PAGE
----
Activism Through Coaching: A Transformational Journey Towards Antiracism

Activism Through Coaching: A Transformational Journey Towards Antiracism

The first revolution is when you change your mind. — Gil Scott Heron

Personal Transformation as a Revolution of One

To speak in the vernacular of Dr Rachel Knox, MD, MBA, I see personal transformation in a racialized society as the revolution of one. My role as a personal transformation expert is to ask questions, inform, and empower change. I create brave space for conversations about personal transformation, racism, and accountability by disrupting limiting beliefs, empowering deep self-knowledge, and challenging assumptions. I developed the Activism through Coaching as an approach to personal transformation based on two fundamental questions:

      1. Should we continue to advance a system that encourages racism and division, or can we seek unity and change through conversation and personal transformation?

      2. The Cairo Question: Will my young grandson, Cairo, have to protest in his lifetime for the birthright to freely and peacefully exist in the skin in which he was born?

Dismantling Racism is an Inside Job

In my book, Cultivating Change from the Inside Out: The Power of Being Human, I share my memoir of watching dystopian films as a teen. Here’s an excerpt:

“In my youth I would often imagine who I would be if I were a character in a story, especially a dystopian one. For example, in the 1966 British film, Fahrenheit 451, based on Ray Bradbury’s novel of the same name, I am convinced that I would be one of the book people, residents of a readers’ colony outside the city, way past the river, where whole books are committed to memory for the sake of preserving literature as a part of the human experience. I would be there waiting for the day when a cultureless society would turn back to appreciate literature and I could help repair the brokenness. Or perhaps I would be the protagonist, Winston, in George Orwell’s Nineteen Eighty-Four, who intuitively knows that something is dreadfully wrong in society.”

Global History of Enslavement: War, Economic Domination, and Human Trafficking

Here’s a riddle for you: 
What’s the connection between George Orwell and the Global Black Lives Matter movement? The answer just might surprise you. Let’s start with a glimpse into the historical record.

6800 B.C. The world’s first city-state emerges in Mesopotamia. Land ownership and the early stages of technology bring war—in which enemies are captured and forced to work as slaves. 

2575 B.C. Temple art celebrates the capture of slaves in battle. Egyptians capture slaves by sending special expeditions up the Nile River.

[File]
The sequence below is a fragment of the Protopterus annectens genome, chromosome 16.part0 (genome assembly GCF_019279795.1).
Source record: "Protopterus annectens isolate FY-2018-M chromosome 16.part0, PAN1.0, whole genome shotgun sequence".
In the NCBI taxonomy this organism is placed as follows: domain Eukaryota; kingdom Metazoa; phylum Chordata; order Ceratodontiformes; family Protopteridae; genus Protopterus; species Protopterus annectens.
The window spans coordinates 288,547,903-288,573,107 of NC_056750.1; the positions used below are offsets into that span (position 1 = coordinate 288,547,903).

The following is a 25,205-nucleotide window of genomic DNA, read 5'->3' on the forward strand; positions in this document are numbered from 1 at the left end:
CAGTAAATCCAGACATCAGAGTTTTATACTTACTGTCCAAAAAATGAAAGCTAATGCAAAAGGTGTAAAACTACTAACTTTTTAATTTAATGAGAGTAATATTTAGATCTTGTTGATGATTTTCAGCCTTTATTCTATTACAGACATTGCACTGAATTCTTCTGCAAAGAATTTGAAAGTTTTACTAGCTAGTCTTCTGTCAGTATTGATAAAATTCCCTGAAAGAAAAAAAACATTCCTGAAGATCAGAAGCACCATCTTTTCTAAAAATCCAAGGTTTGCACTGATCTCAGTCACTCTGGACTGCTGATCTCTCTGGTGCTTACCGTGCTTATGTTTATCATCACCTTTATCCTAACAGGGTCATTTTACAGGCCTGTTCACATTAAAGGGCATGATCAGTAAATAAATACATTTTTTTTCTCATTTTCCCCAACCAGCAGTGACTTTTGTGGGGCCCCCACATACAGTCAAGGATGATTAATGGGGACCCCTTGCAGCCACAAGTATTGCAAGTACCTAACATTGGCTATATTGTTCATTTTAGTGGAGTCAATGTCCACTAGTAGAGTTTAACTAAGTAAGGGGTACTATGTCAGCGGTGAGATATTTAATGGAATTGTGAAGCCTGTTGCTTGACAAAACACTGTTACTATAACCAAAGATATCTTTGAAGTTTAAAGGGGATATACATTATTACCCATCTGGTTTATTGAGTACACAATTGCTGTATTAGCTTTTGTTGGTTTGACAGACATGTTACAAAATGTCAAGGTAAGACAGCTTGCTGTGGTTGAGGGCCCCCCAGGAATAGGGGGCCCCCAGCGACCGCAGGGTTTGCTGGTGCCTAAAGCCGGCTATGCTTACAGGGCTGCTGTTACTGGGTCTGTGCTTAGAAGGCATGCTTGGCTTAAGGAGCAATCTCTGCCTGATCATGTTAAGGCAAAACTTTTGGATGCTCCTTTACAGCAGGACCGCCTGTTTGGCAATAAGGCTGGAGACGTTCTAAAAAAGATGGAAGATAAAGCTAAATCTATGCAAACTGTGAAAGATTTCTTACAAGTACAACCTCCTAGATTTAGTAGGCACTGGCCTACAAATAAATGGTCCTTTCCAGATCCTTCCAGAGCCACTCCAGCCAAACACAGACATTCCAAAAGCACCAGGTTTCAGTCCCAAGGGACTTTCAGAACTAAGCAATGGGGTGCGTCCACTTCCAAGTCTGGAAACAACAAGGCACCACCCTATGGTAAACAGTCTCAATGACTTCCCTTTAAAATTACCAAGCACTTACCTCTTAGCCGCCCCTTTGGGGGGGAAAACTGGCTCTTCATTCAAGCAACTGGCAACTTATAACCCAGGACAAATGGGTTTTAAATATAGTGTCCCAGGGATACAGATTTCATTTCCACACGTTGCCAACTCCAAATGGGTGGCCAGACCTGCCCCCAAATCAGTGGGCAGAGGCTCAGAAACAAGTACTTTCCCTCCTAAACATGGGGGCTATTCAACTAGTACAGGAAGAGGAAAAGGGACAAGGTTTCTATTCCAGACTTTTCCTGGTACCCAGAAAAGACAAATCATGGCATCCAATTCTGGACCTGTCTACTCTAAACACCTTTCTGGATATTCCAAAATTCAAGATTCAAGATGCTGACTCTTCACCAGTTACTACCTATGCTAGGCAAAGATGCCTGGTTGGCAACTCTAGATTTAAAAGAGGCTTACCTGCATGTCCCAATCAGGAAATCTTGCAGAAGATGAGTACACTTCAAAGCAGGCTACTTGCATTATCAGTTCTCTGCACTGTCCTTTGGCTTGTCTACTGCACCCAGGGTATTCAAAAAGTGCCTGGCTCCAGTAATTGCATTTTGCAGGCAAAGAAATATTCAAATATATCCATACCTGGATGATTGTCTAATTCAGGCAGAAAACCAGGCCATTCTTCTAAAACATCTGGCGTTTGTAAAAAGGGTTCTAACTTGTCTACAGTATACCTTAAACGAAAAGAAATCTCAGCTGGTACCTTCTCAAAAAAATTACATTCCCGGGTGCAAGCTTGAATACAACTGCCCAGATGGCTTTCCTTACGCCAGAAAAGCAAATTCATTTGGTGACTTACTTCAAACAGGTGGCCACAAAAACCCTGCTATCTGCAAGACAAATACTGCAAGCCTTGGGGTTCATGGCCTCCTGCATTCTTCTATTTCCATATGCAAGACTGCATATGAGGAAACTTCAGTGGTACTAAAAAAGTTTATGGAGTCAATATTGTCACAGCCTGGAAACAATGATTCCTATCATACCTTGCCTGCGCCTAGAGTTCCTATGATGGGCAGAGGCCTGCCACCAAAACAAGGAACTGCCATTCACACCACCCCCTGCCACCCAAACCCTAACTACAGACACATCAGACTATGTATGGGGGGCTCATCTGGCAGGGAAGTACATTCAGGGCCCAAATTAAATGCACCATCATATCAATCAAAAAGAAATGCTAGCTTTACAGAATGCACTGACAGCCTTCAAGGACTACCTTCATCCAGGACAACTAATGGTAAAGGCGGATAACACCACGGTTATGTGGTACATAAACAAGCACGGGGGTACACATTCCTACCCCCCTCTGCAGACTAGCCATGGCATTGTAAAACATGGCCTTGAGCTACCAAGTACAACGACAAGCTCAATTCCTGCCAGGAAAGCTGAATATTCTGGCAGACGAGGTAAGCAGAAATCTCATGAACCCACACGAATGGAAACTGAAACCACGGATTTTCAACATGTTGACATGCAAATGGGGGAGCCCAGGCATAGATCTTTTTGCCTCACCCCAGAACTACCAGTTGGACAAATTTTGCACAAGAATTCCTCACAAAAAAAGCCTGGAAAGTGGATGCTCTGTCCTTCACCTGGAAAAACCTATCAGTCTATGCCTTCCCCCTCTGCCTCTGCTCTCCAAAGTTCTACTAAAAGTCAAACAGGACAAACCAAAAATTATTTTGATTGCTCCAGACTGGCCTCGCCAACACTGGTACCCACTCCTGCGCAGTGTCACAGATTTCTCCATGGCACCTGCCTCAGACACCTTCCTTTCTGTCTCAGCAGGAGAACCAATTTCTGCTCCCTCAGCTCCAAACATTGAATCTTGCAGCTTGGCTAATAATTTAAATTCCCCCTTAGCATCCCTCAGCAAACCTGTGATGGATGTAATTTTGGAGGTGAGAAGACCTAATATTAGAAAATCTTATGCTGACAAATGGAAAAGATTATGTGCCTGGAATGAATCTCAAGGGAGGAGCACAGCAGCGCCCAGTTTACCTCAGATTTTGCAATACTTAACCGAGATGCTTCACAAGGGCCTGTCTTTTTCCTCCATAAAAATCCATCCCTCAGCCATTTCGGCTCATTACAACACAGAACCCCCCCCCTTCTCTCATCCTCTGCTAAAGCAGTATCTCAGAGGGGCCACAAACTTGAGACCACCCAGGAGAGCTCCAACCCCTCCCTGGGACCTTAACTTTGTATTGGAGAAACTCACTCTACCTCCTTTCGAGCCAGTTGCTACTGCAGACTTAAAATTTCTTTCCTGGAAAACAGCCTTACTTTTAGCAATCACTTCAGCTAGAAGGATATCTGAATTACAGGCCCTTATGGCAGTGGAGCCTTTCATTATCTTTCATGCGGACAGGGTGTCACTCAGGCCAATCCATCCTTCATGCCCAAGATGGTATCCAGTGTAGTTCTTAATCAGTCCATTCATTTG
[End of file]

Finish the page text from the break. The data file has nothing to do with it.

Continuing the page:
550 B.C. The city-state of Athens uses as many as 30,000 slaves in its silver mines.

120 A.D. Roman military campaigns capture slaves by the thousands. Some estimate the population of Rome is more than half slave.

500 Anglo-Saxons enslave the native Britons after invading England.

1000 Slavery is a normal practice in England’s rural, agricultural economy, as destitute workers place themselves and their families in a form of debt bondage to landowners.

1380 In the aftermath of the Black Plague, Europe’s slave trade thrives in response to a labor shortage. Slaves pour in from all over the continent, the Middle East, and North Africa.

1444 Portuguese traders bring the first large cargo of slaves from West Africa to Europe by sea—establishing the Atlantic slave trade.

1526 Spanish explorers bring the first enslaved Africans to settlements in what would become the United States. The enslaved Africans staged the first known slave revolt in the Americas.

1550 Slaves are depicted as objects of conspicuous consumption in much Renaissance art. That is to say that slave ownership was viewed as a sign of wealth and prestige.

1641 Massachusetts becomes the first British colony to legalize slavery.

George Orwell, Former Burma Police Officer Whose Ancestors Enslaved Others

Eric Arthur Blair, known by his pen name George Orwell, was born in Motahari, India (25 June 1903 – 21 January 1950).  He was a British author and journalist who fought against social injustice and totalitarianism. He is regarded as one of the most influential authors of the 20th century and is the second-best British author since 1945 according to The Times.